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Session represents another missed opportunity

As the 2007 regular session of the Louisiana Legislature comes to a close, one gets a sick feeling that an opportunity of historical significance was missed by it, one that could have accelerated the state away from policy that for decades has retarded the state’s growth and quality of life. Still, there is a silver lining.

Simply put, Louisiana’s state government is too big and intrusive which dampens economic growth as well as personal freedom in the process. Ultimately, the people must blame themselves to some degree because we in aggregate continue to put economic illiterates such as Gov. Kathleen Blanco and a Democrat majority into office. As if we needed one more example of this, take Blanco’s comment yesterday: “It's important for the public to know that a tax break is like the Legislature's spending money, only it disappears.”

Only an economic ignoramus or willingly deceitful politician would make a statement so at odds with economic theory. Has Blanco never heard of the Grace Report, which shows government wastes a third of the money coming into it? Or of the Laffer Curve, which demonstrates that the more money kept in the private sector, to a certain point (and with Louisiana’s high tax per capita collection rate, it’s definitely on the suboptimized part of the curve) the greater government revenues will be through economic growth?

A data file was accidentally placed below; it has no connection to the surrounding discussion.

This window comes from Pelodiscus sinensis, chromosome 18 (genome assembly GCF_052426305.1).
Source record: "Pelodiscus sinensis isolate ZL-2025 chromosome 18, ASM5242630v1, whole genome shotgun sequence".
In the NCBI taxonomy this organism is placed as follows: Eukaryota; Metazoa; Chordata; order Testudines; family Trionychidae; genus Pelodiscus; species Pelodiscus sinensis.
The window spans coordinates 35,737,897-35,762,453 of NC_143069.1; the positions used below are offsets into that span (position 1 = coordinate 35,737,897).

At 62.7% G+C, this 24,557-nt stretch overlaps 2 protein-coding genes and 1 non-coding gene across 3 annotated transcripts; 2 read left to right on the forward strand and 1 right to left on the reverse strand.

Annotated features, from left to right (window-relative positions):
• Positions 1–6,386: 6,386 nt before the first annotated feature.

I’ll lay it out very simply so maybe even Blanco can get it through her head, finally: tax breaks create wealth that (generally, unless there is a low-tax environment to begin with) does not “disappear” but instead strengthens the economy which in turn creates a more stable financial footing for government. Spending by government even on necessary things (like needed infrastructure) is where about a third of the people’s money disappears in waste.

Unfortunately, Blanco and the Democrat-controlled Legislature were in charge and so the most tax relief that anybody looks to be getting will be about half of taxpayers will get about a one percent return of their money taken by the state, despite a record surplus that comprised over 10 percent of the budget for a state growing smaller. Further, spending on recurring commitments will hamstring future elected officials in being able to provide the necessary downsizing of government to create better quality of life.

At least there appears to be one bright spot. With the public in a hostile mood about Louisiana state politicians (evidenced by Blanco’s bowing out of reelection opportunities, current out-party Republicans picking up open positions in special elections, and anybody seen as an incumbent of any kind having a hard time in special elections), some meaningful ethics reform actually seems to have come out of the session. That (unless something dramatic happens before the end of the day) it seems to have beaten long odds shows those legislators running for election in the fall are scared of the public’s antipathy towards the lack of quality of their service. It probably won’t be enough to return many of them to office, however.

Yet in the final analysis, this session fits squarely into the pattern seen in Louisiana state government over the past few decades – squandering yet another opportunity to keep the rest of the world from passing us by. And perhaps the ultimate silver lining is that maybe now the Louisiana electorate will be further incensed by this behavior to make the changes necessary to improve the state in those fall elections.

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